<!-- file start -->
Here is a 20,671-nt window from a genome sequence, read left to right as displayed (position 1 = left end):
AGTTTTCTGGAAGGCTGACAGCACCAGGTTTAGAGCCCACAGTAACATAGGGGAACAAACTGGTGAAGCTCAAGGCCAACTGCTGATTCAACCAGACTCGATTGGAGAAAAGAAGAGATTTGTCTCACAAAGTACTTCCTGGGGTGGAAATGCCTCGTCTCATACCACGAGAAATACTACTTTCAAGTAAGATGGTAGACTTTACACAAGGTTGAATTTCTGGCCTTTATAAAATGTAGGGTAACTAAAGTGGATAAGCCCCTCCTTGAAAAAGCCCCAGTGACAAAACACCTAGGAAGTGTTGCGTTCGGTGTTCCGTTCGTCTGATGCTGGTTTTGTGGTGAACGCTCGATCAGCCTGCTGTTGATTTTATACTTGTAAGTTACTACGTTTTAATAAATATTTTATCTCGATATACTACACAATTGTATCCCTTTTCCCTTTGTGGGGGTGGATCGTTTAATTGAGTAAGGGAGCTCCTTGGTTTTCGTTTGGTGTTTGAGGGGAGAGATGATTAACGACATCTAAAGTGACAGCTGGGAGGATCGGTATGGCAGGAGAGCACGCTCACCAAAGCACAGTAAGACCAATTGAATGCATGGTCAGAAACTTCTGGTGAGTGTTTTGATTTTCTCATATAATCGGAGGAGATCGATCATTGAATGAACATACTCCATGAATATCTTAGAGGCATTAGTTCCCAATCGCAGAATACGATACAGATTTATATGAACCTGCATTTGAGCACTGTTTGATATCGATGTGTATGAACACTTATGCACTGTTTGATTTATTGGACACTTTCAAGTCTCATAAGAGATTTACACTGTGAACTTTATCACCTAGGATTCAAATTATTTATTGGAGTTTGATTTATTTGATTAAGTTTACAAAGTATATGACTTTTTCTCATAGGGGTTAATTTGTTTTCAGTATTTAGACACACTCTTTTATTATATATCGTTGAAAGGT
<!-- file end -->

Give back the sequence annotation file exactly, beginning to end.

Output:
Here is a 20,671-nt window from a genome sequence, read left to right as displayed (position 1 = left end):
AGTTTTCTGGAAGGCTGACAGCACCAGGTTTAGAGCCCACAGTAACATAGGGGAACAAACTGGTGAAGCTCAAGGCCAACTGCTGATTCAACCAGACTCGATTGGAGAAAAGAAGAGATTTGTCTCACAAAGTACTTCCTGGGGTGGAAATGCCTCGTCTCATACCACGAGAAATACTACTTTCAAGTAAGATGGTAGACTTTACACAAGGTTGAATTTCTGGCCTTTATAAAATGTAGGGTAACTAAAGTGGATAAGCCCCTCCTTGAAAAAGCCCCAGTGACAAAACACCTAGGAAGTGTTGCGTTCGGTGTTCCGTTCGTCTGATGCTGGTTTTGTGGTGAACGCTCGATCAGCCTGCTGTTGATTTTATACTTGTAAGTTACTACGTTTTAATAAATATTTTATCTCGATATACTACACAATTGTATCCCTTTTCCCTTTGTGGGGGTGGATCGTTTAATTGAGTAAGGGAGCTCCTTGGTTTTCGTTTGGTGTTTGAGGGGAGAGATGATTAACGACATCTAAAGTGACAGCTGGGAGGATCGGTATGGCAGGAGAGCACGCTCACCAAAGCACAGTAAGACCAATTGAATGCATGGTCAGAAACTTCTGGTGAGTGTTTTGATTTTCTCATATAATCGGAGGAGATCGATCATTGAATGAACATACTCCATGAATATCTTAGAGGCATTAGTTCCCAATCGCAGAATACGATACAGATTTATATGAACCTGCATTTGAGCACTGTTTGATATCGATGTGTATGAACACTTATGCACTGTTTGATTTATTGGACACTTTCAAGTCTCATAAGAGATTTACACTGTGAACTTTATCACCTAGGATTCAAATTATTTATTGGAGTTTGATTTATTTGATTAAGTTTACAAAGTATATGACTTTTTCTCATAGGGGTTAATTTGTTTTCAGTATTTAGACACACTCTTTTATTATATATCGTTGAAAGGT